Sexual violence is murder of the soul
A while back, I ran into a senior reporter at my office and we chatted about work for a while. Suddenly, he pulled my sleeve and said, “I have to go to the bathroom, come with me.” Without thinking, I started heading toward the men’s room. Then he realized, “Oh no, you’re a woman.” I didn’t feel insulted or ashamed. Instead, I was proud that I could make my colleagues forget my gender in such a male-dominated industry.
Even today, sexism is a problem, and men are still bold enough to make sexist jokes. Sometimes, I laugh off such comments, but if someone really crosses the line, I don’t keep quiet. So I can say I have grown accustomed to living and working as a woman in Korean society.
But out of all my time navigating the gender issue in this country, the last couple of months have been particularly distressing. The first blow was the foul language associated with the popular podcast “Naneun Ggomsuda” (“I’m a Petty-Minded Creep”). Some female fans posted photographs of themselves in bikinis, and I was quite disappointed at the response of the hosts.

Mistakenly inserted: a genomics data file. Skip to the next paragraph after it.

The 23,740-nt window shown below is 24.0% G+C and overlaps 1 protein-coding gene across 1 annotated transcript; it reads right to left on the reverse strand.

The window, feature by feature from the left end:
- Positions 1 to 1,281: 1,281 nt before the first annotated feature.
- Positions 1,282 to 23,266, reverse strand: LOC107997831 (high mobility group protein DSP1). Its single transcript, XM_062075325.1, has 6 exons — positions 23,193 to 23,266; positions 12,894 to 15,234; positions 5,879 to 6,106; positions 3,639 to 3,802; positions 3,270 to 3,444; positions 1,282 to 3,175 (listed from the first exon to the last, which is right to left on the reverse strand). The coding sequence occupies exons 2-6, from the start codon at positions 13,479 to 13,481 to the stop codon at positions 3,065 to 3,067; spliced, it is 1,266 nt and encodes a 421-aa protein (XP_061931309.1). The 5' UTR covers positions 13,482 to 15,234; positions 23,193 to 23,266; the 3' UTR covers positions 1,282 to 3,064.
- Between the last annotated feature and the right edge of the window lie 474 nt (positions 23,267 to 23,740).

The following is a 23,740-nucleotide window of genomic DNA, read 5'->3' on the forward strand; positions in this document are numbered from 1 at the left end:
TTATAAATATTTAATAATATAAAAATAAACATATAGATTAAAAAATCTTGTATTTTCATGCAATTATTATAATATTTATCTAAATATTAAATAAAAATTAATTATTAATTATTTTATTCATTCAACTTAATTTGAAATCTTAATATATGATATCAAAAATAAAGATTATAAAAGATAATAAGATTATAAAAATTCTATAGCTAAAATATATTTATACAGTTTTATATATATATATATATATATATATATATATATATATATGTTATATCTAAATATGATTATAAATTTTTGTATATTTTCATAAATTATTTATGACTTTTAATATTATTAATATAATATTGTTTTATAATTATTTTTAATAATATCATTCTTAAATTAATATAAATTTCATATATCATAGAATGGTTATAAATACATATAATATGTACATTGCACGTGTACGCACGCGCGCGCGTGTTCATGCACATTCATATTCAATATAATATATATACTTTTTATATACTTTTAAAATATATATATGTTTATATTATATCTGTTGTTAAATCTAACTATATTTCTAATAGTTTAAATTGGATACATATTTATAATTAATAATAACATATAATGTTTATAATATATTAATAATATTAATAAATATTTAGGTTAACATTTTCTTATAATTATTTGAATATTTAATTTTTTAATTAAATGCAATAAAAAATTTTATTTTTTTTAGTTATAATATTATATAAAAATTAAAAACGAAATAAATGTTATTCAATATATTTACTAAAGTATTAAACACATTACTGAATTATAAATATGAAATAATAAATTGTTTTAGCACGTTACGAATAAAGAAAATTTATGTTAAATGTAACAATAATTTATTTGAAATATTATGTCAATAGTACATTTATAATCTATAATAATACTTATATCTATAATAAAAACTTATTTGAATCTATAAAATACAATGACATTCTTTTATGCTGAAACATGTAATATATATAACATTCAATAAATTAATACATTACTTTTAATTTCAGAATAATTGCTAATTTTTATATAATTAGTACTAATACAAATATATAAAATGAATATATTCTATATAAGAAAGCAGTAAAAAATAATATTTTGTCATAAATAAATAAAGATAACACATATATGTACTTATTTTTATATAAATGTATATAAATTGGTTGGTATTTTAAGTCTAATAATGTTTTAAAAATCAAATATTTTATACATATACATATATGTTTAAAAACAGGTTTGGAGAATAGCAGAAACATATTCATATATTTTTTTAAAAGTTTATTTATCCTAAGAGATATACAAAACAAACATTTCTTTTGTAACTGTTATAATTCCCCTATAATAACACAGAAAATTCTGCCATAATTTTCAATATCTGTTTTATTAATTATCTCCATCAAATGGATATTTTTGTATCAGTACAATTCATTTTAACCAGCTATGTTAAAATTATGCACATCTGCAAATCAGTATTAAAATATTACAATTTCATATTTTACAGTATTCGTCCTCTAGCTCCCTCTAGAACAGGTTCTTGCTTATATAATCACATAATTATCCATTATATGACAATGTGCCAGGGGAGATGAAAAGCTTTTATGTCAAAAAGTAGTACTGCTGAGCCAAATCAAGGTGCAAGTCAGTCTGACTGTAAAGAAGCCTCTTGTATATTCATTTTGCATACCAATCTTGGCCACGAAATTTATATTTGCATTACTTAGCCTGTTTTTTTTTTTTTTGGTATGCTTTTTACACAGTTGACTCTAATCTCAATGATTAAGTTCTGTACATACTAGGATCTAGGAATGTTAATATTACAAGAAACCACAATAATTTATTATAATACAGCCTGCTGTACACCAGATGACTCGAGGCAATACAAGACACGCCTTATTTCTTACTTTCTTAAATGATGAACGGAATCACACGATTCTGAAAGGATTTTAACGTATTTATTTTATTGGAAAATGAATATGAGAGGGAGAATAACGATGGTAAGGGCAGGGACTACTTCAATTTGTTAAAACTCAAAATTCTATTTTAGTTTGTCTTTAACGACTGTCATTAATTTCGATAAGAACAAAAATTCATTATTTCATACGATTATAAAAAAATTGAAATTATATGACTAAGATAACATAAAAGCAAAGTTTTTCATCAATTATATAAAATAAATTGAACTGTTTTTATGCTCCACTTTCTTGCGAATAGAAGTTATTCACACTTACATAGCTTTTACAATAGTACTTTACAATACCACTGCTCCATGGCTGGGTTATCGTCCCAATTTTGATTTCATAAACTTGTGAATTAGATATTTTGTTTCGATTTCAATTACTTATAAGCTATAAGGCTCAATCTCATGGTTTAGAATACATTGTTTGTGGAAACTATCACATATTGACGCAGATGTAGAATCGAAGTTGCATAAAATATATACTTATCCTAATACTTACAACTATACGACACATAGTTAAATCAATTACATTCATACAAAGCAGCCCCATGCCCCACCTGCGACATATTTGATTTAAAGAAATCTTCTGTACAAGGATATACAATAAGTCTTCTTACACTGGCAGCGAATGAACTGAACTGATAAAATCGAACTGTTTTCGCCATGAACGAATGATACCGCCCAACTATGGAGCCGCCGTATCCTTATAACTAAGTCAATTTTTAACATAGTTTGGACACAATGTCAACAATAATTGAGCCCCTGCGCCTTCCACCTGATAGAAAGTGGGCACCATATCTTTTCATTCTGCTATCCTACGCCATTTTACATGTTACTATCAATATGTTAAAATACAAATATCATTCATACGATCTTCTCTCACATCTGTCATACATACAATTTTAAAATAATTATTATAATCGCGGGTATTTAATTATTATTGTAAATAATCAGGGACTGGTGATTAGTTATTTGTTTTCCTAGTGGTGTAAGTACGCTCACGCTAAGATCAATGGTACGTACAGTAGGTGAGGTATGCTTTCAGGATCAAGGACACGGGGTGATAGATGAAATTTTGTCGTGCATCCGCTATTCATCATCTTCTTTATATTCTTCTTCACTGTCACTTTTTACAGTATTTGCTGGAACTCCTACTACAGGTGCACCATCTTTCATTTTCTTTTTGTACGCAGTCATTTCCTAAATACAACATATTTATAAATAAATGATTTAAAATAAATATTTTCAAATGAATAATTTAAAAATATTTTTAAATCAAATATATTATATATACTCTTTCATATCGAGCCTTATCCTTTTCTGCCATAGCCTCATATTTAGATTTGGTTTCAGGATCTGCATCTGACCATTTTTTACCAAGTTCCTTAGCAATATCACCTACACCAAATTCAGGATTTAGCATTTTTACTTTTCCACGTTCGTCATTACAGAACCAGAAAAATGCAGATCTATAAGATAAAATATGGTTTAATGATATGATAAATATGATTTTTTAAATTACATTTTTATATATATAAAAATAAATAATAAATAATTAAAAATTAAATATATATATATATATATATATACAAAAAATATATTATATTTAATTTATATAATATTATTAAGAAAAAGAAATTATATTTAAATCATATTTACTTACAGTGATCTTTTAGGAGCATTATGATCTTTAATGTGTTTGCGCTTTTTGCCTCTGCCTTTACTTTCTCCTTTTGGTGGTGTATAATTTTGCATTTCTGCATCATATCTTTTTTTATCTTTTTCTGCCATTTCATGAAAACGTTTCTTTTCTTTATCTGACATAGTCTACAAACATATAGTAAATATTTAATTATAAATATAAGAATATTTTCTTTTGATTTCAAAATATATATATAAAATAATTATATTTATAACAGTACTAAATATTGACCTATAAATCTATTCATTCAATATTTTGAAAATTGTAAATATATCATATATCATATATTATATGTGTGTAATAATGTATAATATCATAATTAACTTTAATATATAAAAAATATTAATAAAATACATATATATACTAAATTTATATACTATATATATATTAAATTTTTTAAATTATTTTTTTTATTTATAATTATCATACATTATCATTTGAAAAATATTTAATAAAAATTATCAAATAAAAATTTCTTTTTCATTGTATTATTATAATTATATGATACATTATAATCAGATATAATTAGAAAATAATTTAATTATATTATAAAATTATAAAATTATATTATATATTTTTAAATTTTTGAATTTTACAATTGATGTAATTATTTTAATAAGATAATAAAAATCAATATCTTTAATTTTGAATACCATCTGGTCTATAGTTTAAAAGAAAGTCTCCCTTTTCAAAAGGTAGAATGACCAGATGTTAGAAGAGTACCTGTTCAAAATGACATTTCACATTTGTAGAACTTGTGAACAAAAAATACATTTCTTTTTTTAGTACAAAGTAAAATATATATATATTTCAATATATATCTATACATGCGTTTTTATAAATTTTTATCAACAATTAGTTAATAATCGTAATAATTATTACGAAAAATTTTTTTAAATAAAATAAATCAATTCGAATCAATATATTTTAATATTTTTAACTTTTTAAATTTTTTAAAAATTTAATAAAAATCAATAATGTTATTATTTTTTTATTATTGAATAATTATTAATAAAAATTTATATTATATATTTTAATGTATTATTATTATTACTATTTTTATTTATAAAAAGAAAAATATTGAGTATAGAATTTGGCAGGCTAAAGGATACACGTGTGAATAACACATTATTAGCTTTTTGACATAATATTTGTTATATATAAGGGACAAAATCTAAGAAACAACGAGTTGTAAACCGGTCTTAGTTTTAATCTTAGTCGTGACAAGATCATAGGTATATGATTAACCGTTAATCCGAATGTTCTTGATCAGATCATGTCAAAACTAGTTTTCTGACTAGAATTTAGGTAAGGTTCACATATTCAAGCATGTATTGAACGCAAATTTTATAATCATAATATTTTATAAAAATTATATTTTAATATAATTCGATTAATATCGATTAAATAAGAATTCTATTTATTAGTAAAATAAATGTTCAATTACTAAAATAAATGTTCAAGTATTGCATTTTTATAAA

The most painful news was of the murder of a young woman in Suwon, Gyeonggi, on Saturday. I couldn’t bring myself to read the conversation between the victim and the emergency call center dispatcher that was published in the newspaper. How could this life-threatening situation be treated so imprudently?
The media circus that developed made me even sicker. Why would newspapers use “mutilated murder” in a headline and then describe the victim’s body so vividly?
When I was seven, a homeless man snatched me by the hair and dragged me away. If a neighbor hadn’t spotted me, no one knows what would have happened to me. When I was 12, a friend of mine was assaulted by a bum. In middle school, my friends and I felt insulted by a teacher who pulled on our bra straps.
Whenever a case of sexual violence is reported, we all feel panic because we’re all vulnerable. The fear is very real as we have all seen, heard or experienced this kind of assault. Sexual violence is murder of the soul and a society that treats it lightly is not qualified to talk about human rights.
I hope the new National Assembly will realize these concerns and prove once and for all that women deserve the same treatment as men, whether in the workplace, at home or in the watchful eyes of the law.
The author is an editorial writer of the JoongAng Ilbo.
by Lee Na-ree